This post is archived. Opinions expressed herein may no longer represent my current views. Links, images and other media might not work as intended. Information may be out of date. For further questions contact me.
UPDATE 2018-06-26: This post is out of date.
I have since switched full time to Debian Sid. I currently use a highly customised environment around
I recently had to re-install Arch Linux on one of my machines. What I needed was to setup my current desktop environment with as little effort as possible. Recreating it from scratch would have taken several hours, if not days. Good thing I maintain a git repo with my dotfiles.
Once I had access to the shell, I cloned the repo, copied
.vimrc, and went on to install the Xfce desktop environment as well as all the packages I use.
The installation is pretty straightforward. In my dotfiles I maintain backups with the lists of packages. All that is needed is to feed the content of such a file into a
pacman command, such as:
# Download packages from main repos sudo pacman -S - < dotfiles/pacman/native.txt
If I feel like also putting the AUR packages in place, I first build
pacaur (the AUR helper):
That command runs this nifty script:
#!/bin/sh # System update sudo pacman -Syu # Prepare build dir mkdir -p /tmp/pacaur-build cd /tmp/pacaur-build # Base devel packages sudo pacman -S binutils make gcc fakeroot --noconfirm --needed # Pacaur deps sudo pacman -S expac yajl git --noconfirm --needed # Cower build if [ ! -n "$(pacman -Qs cower)" ]; then curl -o PKGBUILD https://aur.archlinux.org/cgit/aur.git/plain/PKGBUILD?h=cower makepkg PKGBUILD --skippgpcheck --install --needed fi # Pacaur build if [ ! -n "$(pacman -Qs pacaur)" ]; then curl -o PKGBUILD https://aur.archlinux.org/cgit/aur.git/plain/PKGBUILD?h=pacaur makepkg PKGBUILD --install --needed fi # Prune cd ~ rm -r /tmp/pacaur_install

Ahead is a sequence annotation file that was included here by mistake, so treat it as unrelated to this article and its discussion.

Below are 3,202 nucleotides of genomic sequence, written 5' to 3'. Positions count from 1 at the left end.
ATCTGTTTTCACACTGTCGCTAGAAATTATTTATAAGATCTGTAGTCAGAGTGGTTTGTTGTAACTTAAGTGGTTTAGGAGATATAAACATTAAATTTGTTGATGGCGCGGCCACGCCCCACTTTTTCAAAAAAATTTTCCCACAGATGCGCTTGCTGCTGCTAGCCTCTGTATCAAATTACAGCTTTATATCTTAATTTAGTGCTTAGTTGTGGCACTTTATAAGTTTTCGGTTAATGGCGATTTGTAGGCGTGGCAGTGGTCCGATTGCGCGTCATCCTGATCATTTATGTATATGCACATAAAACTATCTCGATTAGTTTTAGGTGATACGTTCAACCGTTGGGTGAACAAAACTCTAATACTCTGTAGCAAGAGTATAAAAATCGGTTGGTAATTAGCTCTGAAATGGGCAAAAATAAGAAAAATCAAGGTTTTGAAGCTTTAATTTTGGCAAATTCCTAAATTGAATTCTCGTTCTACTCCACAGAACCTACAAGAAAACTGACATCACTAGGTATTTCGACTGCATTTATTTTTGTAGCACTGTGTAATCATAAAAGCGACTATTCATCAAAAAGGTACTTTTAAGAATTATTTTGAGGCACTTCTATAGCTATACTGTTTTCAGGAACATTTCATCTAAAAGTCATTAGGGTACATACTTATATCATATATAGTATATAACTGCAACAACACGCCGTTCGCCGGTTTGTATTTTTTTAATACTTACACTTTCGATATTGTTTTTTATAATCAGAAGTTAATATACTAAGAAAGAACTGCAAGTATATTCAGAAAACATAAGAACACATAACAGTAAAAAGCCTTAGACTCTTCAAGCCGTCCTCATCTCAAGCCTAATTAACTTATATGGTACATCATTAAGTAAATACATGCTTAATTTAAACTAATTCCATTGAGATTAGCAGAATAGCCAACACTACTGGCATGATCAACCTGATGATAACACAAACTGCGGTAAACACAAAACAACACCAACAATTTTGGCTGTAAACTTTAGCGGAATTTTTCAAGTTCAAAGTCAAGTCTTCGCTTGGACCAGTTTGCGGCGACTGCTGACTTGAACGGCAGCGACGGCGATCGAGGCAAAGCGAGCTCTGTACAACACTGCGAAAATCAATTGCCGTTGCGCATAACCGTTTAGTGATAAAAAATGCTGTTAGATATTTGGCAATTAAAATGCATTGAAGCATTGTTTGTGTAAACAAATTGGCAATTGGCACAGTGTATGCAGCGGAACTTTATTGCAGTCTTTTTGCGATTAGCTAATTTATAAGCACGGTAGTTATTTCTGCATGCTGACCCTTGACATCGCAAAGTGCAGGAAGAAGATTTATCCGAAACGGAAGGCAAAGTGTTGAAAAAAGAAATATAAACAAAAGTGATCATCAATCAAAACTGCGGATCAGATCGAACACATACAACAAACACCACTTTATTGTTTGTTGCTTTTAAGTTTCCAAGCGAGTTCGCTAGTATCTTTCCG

Then the process for getting the AUR packages is the same as with the native list:
# Install AUR packages pacaur -S - < dotfiles/pacman/foreign.txt
Since these may contain a program that requires lots of time to compile, I tend to select only what I truly require. The rest are set up whenever I need them.
GNU/Linux portability is a blessing
I was aware of the potential of backing up everything that pertains to a GNU/Linux machine. I just never had any practical experience with it. I have been maintaining my dotfiles mostly for reverting to a stable state whenever I go out trying certain customisations. It turns out that approach applies to a clean system install.
This has been my first attempt at replicating a custom Xfce setup on a clean Arch Linux base. I am happy with the results, though I believe the process could be automated even further. Perhaps via a script that would take care of all the configurations in the local
.config as well as the system files. I still need to research that and act accordingly.
Whatever the case, the freedom to experiment with data porting is there.